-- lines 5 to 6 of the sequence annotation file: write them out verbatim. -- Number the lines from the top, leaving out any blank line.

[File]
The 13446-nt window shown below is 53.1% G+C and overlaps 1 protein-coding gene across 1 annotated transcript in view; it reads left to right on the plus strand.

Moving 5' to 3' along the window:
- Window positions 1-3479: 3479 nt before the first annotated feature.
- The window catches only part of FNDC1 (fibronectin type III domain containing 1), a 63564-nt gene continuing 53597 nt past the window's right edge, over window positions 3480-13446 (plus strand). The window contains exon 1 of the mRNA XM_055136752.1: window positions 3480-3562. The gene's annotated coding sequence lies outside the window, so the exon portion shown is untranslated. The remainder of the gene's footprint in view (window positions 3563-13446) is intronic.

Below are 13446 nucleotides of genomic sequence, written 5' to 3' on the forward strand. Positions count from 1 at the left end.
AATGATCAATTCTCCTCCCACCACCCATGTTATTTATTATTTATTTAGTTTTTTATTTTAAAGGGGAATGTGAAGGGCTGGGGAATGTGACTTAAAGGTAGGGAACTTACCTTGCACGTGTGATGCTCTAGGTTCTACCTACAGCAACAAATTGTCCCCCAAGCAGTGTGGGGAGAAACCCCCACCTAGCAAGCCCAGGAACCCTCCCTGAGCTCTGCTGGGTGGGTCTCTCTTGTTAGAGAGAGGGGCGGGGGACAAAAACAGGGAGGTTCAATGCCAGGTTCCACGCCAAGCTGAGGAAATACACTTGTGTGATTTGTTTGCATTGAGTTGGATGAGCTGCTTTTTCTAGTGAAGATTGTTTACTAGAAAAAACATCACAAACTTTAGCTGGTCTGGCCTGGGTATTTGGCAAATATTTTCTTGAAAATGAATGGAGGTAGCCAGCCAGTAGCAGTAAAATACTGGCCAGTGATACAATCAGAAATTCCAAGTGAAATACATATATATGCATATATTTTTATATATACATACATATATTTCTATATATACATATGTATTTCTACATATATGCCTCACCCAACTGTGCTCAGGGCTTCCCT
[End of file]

Below are 13446 nucleotides of genomic sequence, written 5' to 3' on the forward strand. Positions count from 1 at the left end.
AATGATCAATTCTCCTCCCACCACCCATGTTATTTATTATTTATTTAGTTTTTTATTTTAAAGGGGAATGTGAAGGGCTGGGGAATGTGACTTAAAGGTAGGGAACTTACCTTGCACGTGTGATGCTCTAGGTTCTACCTACAGCAACAAATTGTCCCCCAAGCAGTGTGGGGAGAAACCCCCACCTAGCAAGCCCAGGAACCCTCCCTGAGCTCTGCTGGGTGGGTCTCTCTTGTTAGAGAGAGGGGCGGGGGACAAAAACAGGGAGGTTCAATGCCAGGTTCCACGCCAAGCTGAGGAAATACACTTGTGTGATTTGTTTGCATTGAGTTGGATGAGCTGCTTTTTCTAGTGAAGATTGTTTACTAGAAAAAACATCACAAACTTTAGCTGGTCTGGCCTGGGTATTTGGCAAATATTTTCTTGAAAATGAATGGAGGTAGCCAGCCAGTAGCAGTAAAATACTGGCCAGTGATACAATCAGAAATTCCAAGTGAAATACATATATATGCATATATTTTTATATATACATACATATATTTCTATATATACATATGTATTTCTACATATATGCCTCACCCAACTGTGCTCAGGGCTTCCCT